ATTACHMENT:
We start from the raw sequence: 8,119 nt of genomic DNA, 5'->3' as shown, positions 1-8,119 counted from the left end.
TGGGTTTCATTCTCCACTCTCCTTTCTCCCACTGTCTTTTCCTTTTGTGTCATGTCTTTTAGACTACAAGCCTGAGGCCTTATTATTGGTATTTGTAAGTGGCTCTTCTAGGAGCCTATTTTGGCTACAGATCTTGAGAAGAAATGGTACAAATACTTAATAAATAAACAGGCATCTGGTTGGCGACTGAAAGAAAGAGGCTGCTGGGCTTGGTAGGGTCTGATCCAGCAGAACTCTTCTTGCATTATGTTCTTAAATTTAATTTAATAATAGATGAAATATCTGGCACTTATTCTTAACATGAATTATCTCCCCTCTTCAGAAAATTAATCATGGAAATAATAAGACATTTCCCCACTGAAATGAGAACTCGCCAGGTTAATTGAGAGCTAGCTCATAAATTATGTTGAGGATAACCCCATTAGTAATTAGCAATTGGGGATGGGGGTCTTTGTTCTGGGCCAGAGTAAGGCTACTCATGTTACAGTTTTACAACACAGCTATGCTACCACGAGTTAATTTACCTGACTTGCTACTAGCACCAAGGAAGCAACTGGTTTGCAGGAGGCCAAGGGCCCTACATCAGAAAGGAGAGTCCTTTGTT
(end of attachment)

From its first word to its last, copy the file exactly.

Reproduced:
We start from the raw sequence: 8,119 nt of genomic DNA, 5'->3' as shown, positions 1-8,119 counted from the left end.
TGGGTTTCATTCTCCACTCTCCTTTCTCCCACTGTCTTTTCCTTTTGTGTCATGTCTTTTAGACTACAAGCCTGAGGCCTTATTATTGGTATTTGTAAGTGGCTCTTCTAGGAGCCTATTTTGGCTACAGATCTTGAGAAGAAATGGTACAAATACTTAATAAATAAACAGGCATCTGGTTGGCGACTGAAAGAAAGAGGCTGCTGGGCTTGGTAGGGTCTGATCCAGCAGAACTCTTCTTGCATTATGTTCTTAAATTTAATTTAATAATAGATGAAATATCTGGCACTTATTCTTAACATGAATTATCTCCCCTCTTCAGAAAATTAATCATGGAAATAATAAGACATTTCCCCACTGAAATGAGAACTCGCCAGGTTAATTGAGAGCTAGCTCATAAATTATGTTGAGGATAACCCCATTAGTAATTAGCAATTGGGGATGGGGGTCTTTGTTCTGGGCCAGAGTAAGGCTACTCATGTTACAGTTTTACAACACAGCTATGCTACCACGAGTTAATTTACCTGACTTGCTACTAGCACCAAGGAAGCAACTGGTTTGCAGGAGGCCAAGGGCCCTACATCAGAAAGGAGAGTCCTTTGTT